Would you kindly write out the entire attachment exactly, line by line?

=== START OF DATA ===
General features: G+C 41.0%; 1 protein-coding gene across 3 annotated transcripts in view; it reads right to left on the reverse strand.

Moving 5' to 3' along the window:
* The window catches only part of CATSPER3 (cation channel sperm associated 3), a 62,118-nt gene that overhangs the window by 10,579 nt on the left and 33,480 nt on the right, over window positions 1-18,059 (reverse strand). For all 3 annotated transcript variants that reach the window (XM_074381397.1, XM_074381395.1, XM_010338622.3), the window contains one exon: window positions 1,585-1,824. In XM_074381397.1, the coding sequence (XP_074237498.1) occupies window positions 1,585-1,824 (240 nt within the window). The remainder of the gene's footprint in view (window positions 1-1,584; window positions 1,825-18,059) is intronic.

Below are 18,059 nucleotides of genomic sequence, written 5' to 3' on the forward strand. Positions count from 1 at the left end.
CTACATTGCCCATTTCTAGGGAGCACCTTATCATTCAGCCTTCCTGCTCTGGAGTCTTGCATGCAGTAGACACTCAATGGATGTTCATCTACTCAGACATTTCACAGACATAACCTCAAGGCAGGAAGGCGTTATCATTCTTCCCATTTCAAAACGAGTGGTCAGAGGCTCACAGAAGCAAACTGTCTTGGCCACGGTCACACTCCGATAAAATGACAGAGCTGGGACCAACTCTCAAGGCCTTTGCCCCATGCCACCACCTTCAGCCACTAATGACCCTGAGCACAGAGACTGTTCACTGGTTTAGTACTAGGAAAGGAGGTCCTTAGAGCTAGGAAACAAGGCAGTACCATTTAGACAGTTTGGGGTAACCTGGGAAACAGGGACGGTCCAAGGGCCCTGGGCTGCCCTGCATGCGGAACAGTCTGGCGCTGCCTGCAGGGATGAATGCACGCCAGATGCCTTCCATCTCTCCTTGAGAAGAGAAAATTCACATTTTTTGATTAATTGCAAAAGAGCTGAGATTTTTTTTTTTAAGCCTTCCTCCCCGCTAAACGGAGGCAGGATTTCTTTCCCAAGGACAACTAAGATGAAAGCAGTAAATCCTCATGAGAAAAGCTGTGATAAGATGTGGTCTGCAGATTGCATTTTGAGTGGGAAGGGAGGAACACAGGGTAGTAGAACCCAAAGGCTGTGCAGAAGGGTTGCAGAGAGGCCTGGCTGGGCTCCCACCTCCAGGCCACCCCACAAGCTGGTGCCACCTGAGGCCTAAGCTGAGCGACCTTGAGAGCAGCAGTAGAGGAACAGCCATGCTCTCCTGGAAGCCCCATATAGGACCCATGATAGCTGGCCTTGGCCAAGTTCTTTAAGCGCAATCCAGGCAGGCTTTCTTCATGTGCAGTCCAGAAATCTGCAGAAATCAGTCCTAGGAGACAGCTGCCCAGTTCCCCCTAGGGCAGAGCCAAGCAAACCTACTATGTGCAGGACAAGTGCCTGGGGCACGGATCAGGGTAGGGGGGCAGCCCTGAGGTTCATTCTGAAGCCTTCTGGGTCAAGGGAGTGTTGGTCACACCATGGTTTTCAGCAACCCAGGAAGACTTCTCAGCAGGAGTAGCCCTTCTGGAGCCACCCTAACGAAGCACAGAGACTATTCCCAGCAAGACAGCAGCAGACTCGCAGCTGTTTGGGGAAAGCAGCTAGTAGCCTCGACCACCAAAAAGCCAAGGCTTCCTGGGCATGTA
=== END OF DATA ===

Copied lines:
General features: G+C 41.0%; 1 protein-coding gene across 3 annotated transcripts in view; it reads right to left on the reverse strand.

Moving 5' to 3' along the window:
* The window catches only part of CATSPER3 (cation channel sperm associated 3), a 62,118-nt gene that overhangs the window by 10,579 nt on the left and 33,480 nt on the right, over window positions 1-18,059 (reverse strand). For all 3 annotated transcript variants that reach the window (XM_074381397.1, XM_074381395.1, XM_010338622.3), the window contains one exon: window positions 1,585-1,824. In XM_074381397.1, the coding sequence (XP_074237498.1) occupies window positions 1,585-1,824 (240 nt within the window). The remainder of the gene's footprint in view (window positions 1-1,584; window positions 1,825-18,059) is intronic.

Below are 18,059 nucleotides of genomic sequence, written 5' to 3' on the forward strand. Positions count from 1 at the left end.
CTACATTGCCCATTTCTAGGGAGCACCTTATCATTCAGCCTTCCTGCTCTGGAGTCTTGCATGCAGTAGACACTCAATGGATGTTCATCTACTCAGACATTTCACAGACATAACCTCAAGGCAGGAAGGCGTTATCATTCTTCCCATTTCAAAACGAGTGGTCAGAGGCTCACAGAAGCAAACTGTCTTGGCCACGGTCACACTCCGATAAAATGACAGAGCTGGGACCAACTCTCAAGGCCTTTGCCCCATGCCACCACCTTCAGCCACTAATGACCCTGAGCACAGAGACTGTTCACTGGTTTAGTACTAGGAAAGGAGGTCCTTAGAGCTAGGAAACAAGGCAGTACCATTTAGACAGTTTGGGGTAACCTGGGAAACAGGGACGGTCCAAGGGCCCTGGGCTGCCCTGCATGCGGAACAGTCTGGCGCTGCCTGCAGGGATGAATGCACGCCAGATGCCTTCCATCTCTCCTTGAGAAGAGAAAATTCACATTTTTTGATTAATTGCAAAAGAGCTGAGATTTTTTTTTTTAAGCCTTCCTCCCCGCTAAACGGAGGCAGGATTTCTTTCCCAAGGACAACTAAGATGAAAGCAGTAAATCCTCATGAGAAAAGCTGTGATAAGATGTGGTCTGCAGATTGCATTTTGAGTGGGAAGGGAGGAACACAGGGTAGTAGAACCCAAAGGCTGTGCAGAAGGGTTGCAGAGAGGCCTGGCTGGGCTCCCACCTCCAGGCCACCCCACAAGCTGGTGCCACCTGAGGCCTAAGCTGAGCGACCTTGAGAGCAGCAGTAGAGGAACAGCCATGCTCTCCTGGAAGCCCCATATAGGACCCATGATAGCTGGCCTTGGCCAAGTTCTTTAAGCGCAATCCAGGCAGGCTTTCTTCATGTGCAGTCCAGAAATCTGCAGAAATCAGTCCTAGGAGACAGCTGCCCAGTTCCCCCTAGGGCAGAGCCAAGCAAACCTACTATGTGCAGGACAAGTGCCTGGGGCACGGATCAGGGTAGGGGGGCAGCCCTGAGGTTCATTCTGAAGCCTTCTGGGTCAAGGGAGTGTTGGTCACACCATGGTTTTCAGCAACCCAGGAAGACTTCTCAGCAGGAGTAGCCCTTCTGGAGCCACCCTAACGAAGCACAGAGACTATTCCCAGCAAGACAGCAGCAGACTCGCAGCTGTTTGGGGAAAGCAGCTAGTAGCCTCGACCACCAAAAAGCCAAGGCTTCCTGGGCATGTA